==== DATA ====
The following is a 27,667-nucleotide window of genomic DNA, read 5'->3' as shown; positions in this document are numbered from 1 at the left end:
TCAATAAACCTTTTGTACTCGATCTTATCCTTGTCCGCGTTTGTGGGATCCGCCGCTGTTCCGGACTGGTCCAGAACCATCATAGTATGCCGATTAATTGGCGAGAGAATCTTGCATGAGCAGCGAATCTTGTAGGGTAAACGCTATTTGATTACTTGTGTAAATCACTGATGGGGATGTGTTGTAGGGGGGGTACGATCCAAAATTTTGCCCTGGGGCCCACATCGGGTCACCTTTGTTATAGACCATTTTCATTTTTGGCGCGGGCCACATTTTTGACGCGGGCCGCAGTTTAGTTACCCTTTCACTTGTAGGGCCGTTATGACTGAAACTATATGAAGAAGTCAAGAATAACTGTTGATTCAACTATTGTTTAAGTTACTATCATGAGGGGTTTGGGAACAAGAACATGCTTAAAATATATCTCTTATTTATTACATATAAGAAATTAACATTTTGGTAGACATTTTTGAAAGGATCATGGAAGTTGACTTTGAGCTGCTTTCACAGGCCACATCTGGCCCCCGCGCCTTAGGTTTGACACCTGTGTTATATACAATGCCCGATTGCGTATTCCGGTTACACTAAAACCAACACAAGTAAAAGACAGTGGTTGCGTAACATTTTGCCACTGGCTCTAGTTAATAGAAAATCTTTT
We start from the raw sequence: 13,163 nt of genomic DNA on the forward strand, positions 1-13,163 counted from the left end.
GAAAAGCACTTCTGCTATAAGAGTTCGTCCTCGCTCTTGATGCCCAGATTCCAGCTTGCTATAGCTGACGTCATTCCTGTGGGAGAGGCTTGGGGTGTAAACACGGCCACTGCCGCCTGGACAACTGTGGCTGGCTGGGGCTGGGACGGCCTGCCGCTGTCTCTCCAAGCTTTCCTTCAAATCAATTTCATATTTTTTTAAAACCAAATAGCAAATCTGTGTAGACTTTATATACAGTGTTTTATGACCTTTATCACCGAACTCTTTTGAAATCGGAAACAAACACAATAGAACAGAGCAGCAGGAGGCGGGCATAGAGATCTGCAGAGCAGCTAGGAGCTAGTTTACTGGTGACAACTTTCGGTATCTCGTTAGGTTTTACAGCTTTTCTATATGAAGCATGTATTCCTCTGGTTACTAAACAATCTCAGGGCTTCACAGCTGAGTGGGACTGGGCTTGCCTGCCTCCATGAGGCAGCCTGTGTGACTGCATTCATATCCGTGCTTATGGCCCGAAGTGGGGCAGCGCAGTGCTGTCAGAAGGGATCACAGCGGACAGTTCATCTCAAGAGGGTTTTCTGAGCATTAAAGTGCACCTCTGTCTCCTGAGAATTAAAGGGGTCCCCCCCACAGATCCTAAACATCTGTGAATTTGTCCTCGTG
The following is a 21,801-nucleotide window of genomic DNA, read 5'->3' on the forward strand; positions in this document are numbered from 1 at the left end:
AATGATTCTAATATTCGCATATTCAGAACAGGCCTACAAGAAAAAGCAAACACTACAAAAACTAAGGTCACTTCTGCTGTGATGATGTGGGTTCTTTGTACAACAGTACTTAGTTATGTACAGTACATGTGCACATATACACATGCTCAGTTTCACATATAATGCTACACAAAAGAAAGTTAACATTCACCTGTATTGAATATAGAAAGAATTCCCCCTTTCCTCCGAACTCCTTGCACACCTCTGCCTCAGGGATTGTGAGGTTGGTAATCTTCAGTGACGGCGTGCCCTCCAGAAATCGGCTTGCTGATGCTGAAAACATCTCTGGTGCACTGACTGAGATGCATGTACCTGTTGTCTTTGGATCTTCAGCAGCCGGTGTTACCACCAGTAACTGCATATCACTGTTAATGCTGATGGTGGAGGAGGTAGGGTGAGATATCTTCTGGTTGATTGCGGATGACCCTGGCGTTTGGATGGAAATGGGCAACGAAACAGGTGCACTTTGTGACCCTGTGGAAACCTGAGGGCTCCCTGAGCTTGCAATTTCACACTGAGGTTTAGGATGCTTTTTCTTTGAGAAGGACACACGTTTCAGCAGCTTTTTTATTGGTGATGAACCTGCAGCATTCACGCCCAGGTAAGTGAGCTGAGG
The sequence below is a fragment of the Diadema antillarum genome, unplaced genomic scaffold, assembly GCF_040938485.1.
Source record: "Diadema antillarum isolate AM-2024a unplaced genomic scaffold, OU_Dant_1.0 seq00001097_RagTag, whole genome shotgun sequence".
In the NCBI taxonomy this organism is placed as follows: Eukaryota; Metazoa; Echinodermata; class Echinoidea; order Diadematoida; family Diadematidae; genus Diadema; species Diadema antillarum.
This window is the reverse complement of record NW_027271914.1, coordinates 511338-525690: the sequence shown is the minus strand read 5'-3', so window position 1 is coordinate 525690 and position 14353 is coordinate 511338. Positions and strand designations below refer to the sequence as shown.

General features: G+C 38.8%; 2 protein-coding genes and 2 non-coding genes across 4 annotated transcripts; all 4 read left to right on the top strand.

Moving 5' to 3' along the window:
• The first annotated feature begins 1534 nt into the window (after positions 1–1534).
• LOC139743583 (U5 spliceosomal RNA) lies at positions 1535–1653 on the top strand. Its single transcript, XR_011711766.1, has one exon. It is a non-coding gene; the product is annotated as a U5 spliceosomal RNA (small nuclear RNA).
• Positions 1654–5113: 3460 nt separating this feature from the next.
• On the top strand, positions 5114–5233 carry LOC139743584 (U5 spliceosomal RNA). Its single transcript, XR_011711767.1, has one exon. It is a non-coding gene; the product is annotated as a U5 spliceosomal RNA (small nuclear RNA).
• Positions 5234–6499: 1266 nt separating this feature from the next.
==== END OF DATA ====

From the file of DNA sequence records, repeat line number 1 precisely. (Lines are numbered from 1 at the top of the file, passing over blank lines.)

The following is a 27,667-nucleotide window of genomic DNA, read 5'->3' as shown; positions in this document are numbered from 1 at the left end: